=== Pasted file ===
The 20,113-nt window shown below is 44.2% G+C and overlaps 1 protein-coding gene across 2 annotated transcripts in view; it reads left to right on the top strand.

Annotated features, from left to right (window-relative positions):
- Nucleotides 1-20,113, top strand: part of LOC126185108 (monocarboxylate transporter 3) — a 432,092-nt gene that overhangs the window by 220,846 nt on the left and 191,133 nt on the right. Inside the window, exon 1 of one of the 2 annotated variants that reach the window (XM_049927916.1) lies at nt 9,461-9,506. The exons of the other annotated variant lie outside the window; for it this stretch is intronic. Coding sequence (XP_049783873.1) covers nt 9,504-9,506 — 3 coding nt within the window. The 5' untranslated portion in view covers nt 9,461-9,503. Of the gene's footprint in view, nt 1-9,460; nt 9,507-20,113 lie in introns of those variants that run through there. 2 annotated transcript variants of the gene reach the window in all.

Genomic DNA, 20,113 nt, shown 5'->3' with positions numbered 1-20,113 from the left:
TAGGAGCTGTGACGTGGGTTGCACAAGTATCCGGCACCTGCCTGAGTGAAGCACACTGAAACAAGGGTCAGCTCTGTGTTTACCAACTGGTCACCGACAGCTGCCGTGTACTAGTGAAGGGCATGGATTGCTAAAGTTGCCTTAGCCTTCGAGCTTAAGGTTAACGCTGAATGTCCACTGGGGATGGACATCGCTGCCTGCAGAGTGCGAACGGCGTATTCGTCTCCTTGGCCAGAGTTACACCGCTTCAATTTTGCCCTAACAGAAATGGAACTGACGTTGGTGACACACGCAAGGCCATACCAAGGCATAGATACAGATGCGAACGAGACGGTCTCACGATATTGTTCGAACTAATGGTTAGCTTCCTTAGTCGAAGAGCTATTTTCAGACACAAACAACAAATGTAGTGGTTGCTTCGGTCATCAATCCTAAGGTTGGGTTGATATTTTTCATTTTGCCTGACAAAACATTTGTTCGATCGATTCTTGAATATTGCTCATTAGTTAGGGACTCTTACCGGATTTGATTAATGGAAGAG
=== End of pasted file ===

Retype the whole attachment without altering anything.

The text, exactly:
The 20,113-nt window shown below is 44.2% G+C and overlaps 1 protein-coding gene across 2 annotated transcripts in view; it reads left to right on the top strand.

Annotated features, from left to right (window-relative positions):
- Nucleotides 1-20,113, top strand: part of LOC126185108 (monocarboxylate transporter 3) — a 432,092-nt gene that overhangs the window by 220,846 nt on the left and 191,133 nt on the right. Inside the window, exon 1 of one of the 2 annotated variants that reach the window (XM_049927916.1) lies at nt 9,461-9,506. The exons of the other annotated variant lie outside the window; for it this stretch is intronic. Coding sequence (XP_049783873.1) covers nt 9,504-9,506 — 3 coding nt within the window. The 5' untranslated portion in view covers nt 9,461-9,503. Of the gene's footprint in view, nt 1-9,460; nt 9,507-20,113 lie in introns of those variants that run through there. 2 annotated transcript variants of the gene reach the window in all.

Genomic DNA, 20,113 nt, shown 5'->3' with positions numbered 1-20,113 from the left:
TAGGAGCTGTGACGTGGGTTGCACAAGTATCCGGCACCTGCCTGAGTGAAGCACACTGAAACAAGGGTCAGCTCTGTGTTTACCAACTGGTCACCGACAGCTGCCGTGTACTAGTGAAGGGCATGGATTGCTAAAGTTGCCTTAGCCTTCGAGCTTAAGGTTAACGCTGAATGTCCACTGGGGATGGACATCGCTGCCTGCAGAGTGCGAACGGCGTATTCGTCTCCTTGGCCAGAGTTACACCGCTTCAATTTTGCCCTAACAGAAATGGAACTGACGTTGGTGACACACGCAAGGCCATACCAAGGCATAGATACAGATGCGAACGAGACGGTCTCACGATATTGTTCGAACTAATGGTTAGCTTCCTTAGTCGAAGAGCTATTTTCAGACACAAACAACAAATGTAGTGGTTGCTTCGGTCATCAATCCTAAGGTTGGGTTGATATTTTTCATTTTGCCTGACAAAACATTTGTTCGATCGATTCTTGAATATTGCTCATTAGTTAGGGACTCTTACCGGATTTGATTAATGGAAGAG